Linked by Thom Holwerda on Sun 9th Sep 2012 22:58 UTC
Mac OS X "A little more than an year ago I wrote my rant post The Linux Desktop Experience is Killing Linux on the Desktop and for the first time in 8 years I wasn't a desktop Linux user anymore. I spent about a month wrestling with Windows 7, but let's face it - Windows is ill suited for professional Ruby programmers like me (and it's ill suited for most programmers, except maybe Java & .Net I guess). Anyways, it was never my intention to stick with Windows - I was just doing my Mac due diligence. Now with 1+ year of OSX usage I'd like to share a few things about my experience thus far with you."
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One disadvantage of Mac OS X...
by rklrkl on Mon 10th Sep 2012 08:48 UTC
rklrkl
Member since:
2005-07-06

...is the sticker price shock you get. Whilst the cost of Mac OS X upgrades of the OS itself are sensible, the initial hardware price is not and "officially" (Hackintoshes aside) you aren't allowed to run Mac OS X on anything other than very, very expensive Apple kit. Here in the UK, the Apple store is ludicrously priced - about double the price for equivalent Windows-running hardware.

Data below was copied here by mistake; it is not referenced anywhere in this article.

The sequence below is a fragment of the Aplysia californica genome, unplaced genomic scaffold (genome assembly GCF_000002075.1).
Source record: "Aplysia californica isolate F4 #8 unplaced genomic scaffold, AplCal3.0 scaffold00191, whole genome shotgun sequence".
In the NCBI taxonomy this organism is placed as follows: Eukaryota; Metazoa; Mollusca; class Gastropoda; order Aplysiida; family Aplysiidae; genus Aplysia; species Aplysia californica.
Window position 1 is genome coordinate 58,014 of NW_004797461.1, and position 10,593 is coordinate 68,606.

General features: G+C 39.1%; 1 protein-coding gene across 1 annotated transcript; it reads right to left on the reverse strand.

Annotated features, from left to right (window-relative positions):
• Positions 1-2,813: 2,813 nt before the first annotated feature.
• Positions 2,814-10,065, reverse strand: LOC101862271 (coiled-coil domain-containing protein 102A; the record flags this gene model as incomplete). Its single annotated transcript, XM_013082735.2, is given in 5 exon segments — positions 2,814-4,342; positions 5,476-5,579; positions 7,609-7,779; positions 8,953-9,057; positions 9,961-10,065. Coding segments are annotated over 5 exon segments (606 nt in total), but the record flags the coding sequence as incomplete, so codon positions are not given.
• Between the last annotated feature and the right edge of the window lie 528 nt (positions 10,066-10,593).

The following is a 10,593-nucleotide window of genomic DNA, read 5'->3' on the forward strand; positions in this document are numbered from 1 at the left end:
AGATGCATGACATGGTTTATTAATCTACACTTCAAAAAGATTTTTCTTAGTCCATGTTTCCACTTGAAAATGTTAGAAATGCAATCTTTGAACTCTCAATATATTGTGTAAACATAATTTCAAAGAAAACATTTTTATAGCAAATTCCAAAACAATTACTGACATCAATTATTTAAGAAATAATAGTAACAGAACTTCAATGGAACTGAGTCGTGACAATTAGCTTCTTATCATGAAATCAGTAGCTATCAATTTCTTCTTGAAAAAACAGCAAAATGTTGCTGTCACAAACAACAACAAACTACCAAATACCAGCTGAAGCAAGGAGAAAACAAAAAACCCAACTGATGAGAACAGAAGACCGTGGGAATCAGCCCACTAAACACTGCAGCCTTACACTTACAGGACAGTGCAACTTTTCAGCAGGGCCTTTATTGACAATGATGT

One of the major advantages Linux has, IMHO, is that it runs on virtually everything from embdedded systems, phones, tablets, DVRs/set top boxes, netbooks, laptops, desktops, servers and mainframes whereas Mac OS X and iOS only run on Apple hardware. It's reckoned in a few years, Android will overtake Windows as the world's #1 OS, so Linux will actually be the most popular OS in the world for the first time ever :-)

Reply Score: 3

zima Member since:
2005-07-06

Whilst the cost of Mac OS X upgrades of the OS itself are sensible, the initial hardware price is not

Well, the price of OSX development is specifically hidden also in hardware costs - low upfront price of upgrades is largely just a trick so that Apple is able to retire older versions quicker (which also forces a bit those who would prefer to not upgrade - 3rd party software tends to quickly abandon older version of Apple OS)

One of the major advantages Linux has, IMHO, is that it runs on virtually everything from embdedded systems, phones, tablets, DVRs/set top boxes, netbooks, laptops, desktops, servers and mainframes whereas Mac OS X and iOS only run on Apple hardware.

To be fair, Apple hardware covers most of those categories... (covered virtually all as long as Xserve were around; I think some people even made ~supercomputer clusters out of them; and remember that Linux doesn't really run natively on mainframes, they are built sort of around their own hypervisor, wits OSes running as a sort of virtual machines)
Though, curiously, Apple routers and/or NAS devices are running NetBSD, IIRC.

Edited 2012-09-17 00:08 UTC

Reply Parent Score: 2